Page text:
Covering: The Hidden Assault on Our Civil Rights

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Product Details

$18.00  $16.74
Random House Trade
Publish Date
5.0 X 8.2 X 0.67 inches | 0.47 pounds

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About the Author

Kenji Yoshino is the Chief Justice Earl Warren Professor of Constitutional Law at New York University School of Law. A graduate of Yale Law School, where he taught from 1998 to 2008, he is the author of Covering: The Hidden Assault on Our Civil Rights; A Thousand Times More Fair: What Shakespeare's Plays Teach Us About Justice; and Speak Now: Marriage Equality on Trial. Yoshino's writing has appeared in The New York Times, The Washington Post, and Los Angeles Times. He lives in New York with his husband and two children.


"[Kenji] Yoshino offers his personal search for authenticity as an encouragement for everyone to think deeply about the ways in which all of us have covered our true selves. . . . We really do feel newly inspired."--The New York Times Book Review

"Yoshino argues convincingly in this book, part luminous, moving memoir, part cogent, level-headed treatise, that covering is going to become more and more a civil rights issue as the nation (and the nation's courts) struggle with an increasingly multiethnic America."--San Francisco Chronicle

"[A] remarkable debut . . . [Yoshino's] sense of justice is pragmatic and infectious."--Time Out New York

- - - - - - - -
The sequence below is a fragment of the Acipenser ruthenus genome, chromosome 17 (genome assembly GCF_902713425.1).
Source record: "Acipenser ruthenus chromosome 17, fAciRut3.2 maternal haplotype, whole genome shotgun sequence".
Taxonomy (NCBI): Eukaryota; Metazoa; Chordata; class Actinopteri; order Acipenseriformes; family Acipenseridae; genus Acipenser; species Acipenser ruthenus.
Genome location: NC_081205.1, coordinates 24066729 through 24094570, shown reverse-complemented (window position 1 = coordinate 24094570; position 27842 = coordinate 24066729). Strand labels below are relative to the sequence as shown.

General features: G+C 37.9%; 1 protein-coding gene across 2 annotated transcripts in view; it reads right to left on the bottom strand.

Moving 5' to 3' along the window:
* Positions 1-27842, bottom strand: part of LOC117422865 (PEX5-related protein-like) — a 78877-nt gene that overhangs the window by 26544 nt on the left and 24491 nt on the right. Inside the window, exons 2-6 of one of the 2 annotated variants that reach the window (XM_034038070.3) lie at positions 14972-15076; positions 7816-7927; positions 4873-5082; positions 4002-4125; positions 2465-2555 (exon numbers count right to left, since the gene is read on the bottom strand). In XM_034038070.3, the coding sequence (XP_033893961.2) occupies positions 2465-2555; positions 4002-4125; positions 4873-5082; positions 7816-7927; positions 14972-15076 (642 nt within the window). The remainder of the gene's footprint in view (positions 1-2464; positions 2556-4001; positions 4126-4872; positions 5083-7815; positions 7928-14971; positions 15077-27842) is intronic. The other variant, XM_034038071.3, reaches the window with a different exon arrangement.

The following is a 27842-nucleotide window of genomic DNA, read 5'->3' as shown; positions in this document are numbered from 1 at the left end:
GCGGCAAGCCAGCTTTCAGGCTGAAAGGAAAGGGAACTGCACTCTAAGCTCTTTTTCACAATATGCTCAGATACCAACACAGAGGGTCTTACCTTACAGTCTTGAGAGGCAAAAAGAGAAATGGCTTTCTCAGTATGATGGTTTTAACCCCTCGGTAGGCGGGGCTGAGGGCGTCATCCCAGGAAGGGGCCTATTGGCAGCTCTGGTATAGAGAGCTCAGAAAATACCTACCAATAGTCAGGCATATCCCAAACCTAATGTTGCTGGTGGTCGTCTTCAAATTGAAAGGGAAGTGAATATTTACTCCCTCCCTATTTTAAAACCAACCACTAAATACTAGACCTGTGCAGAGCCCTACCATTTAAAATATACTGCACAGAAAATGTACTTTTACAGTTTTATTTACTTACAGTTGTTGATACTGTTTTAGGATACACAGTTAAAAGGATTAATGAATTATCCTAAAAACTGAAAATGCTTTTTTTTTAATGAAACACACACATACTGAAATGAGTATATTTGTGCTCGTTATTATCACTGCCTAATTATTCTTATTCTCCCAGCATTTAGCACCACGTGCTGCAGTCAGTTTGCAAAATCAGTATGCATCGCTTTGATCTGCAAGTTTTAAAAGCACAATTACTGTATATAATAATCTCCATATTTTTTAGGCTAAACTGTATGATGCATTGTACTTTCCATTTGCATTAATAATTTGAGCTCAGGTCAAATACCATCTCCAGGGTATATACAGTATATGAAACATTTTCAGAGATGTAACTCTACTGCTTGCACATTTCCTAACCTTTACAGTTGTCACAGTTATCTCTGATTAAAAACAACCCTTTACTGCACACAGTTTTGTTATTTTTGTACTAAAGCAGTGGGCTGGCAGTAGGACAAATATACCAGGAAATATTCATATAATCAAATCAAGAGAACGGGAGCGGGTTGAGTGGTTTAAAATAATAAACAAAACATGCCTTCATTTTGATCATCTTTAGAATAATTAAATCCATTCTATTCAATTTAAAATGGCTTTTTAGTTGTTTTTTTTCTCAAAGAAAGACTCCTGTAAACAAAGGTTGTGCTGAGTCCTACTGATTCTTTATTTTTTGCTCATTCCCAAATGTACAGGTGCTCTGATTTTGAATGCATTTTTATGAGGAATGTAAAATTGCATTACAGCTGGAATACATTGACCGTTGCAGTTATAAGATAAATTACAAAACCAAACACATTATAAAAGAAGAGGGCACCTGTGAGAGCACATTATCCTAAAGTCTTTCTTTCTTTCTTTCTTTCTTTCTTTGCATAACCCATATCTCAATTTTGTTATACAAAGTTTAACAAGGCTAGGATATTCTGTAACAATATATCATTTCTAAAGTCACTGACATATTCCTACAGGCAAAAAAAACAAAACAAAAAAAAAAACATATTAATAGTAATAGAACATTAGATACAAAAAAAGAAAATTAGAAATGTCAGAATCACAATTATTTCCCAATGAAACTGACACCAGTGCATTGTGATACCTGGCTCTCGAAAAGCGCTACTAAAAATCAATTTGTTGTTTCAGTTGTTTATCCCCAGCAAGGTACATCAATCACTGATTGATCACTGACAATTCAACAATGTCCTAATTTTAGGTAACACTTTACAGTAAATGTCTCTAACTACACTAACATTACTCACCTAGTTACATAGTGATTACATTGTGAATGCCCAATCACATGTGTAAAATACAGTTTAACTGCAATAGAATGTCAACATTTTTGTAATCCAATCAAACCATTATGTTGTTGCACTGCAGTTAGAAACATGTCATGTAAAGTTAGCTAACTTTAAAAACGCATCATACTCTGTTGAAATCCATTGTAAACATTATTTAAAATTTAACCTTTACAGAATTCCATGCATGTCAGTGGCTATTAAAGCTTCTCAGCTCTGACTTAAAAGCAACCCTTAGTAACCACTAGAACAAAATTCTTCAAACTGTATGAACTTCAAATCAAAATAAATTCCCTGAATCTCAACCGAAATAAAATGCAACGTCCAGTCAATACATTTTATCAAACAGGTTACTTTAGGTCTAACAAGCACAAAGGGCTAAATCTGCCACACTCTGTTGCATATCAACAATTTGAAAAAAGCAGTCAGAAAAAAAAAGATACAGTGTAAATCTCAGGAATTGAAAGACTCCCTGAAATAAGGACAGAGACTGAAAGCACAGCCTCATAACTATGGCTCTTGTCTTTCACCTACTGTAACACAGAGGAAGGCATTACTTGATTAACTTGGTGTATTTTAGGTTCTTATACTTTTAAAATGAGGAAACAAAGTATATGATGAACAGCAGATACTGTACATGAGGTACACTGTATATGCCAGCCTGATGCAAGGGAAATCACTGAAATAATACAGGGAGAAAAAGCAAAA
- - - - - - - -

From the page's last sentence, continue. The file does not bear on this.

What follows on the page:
"[Covering] is, at heart, a memoir written by a legal scholar who might have missed his calling as a poet. . . . Powerful."--The Village Voice

"Who'd expect a book on civil rights and the law to be warmly personal, elegantly written, and threaded with memorable images? . . . The beauty of Yoshino's book lies in the poetry he brings to telling his own story."--O: The Oprah Magazine

"A lush, frequently elegant account . . . Yoshino is a skillful narrative guide with a gift for describing the small dramas of still situations."--Legal Affairs

"Yoshino introduces a new term into the American social lexicon: 'covering' is the new 'passing, ' the new 'closet.' . . . Provocative and affecting, Covering challenges us to be as open with one another as Yoshino is willing to be with us."--The Boston Globe

"The poignancy of [Yoshino's] personal victory is as compelling as any other piece of his treatise."--Los Angeles Times

"[A] sober, rigorous and touching treatise on behalf of the disenfranchised that comes not a moment too soon . . . In times to come, this book could be viewed as a seminal work."--Chicago Sun-Times

"[Yoshino] eloquently weaves memoir and legal text in this lovely, moving, and persuasive book. . . . Real, raw, and beautiful."--Edge Providence

"[A] brilliantly argued and engaging book . . . a finely grained memoir of young man's struggles to come to terms with his sexuality . . . a powerful argument for a whole new way of thinking about civil rights and how our society deals with difference. Kenji Yoshino is the face and voice of the new civil rights."--Barbara Ehrenreich, author of Nickel and Dimed

"Magnificent . . . so eloquently and powerfully written I literally could not put it down. Sweeping in breadth, brilliantly argued, and filled with insight, humor, and erudition . . . This extraordinary book is many things at once: an intensely moving personal memoir; a breathtaking historical and cultural synthesis of assimilation and American equality law; an explosive new paradigm for transcending the morass of identity politics; and in parts, pure poetry. No one interested in civil rights, sexuality, discrimination--or simply human flourishing--can afford to miss it."--Amy Chua, author of World on Fire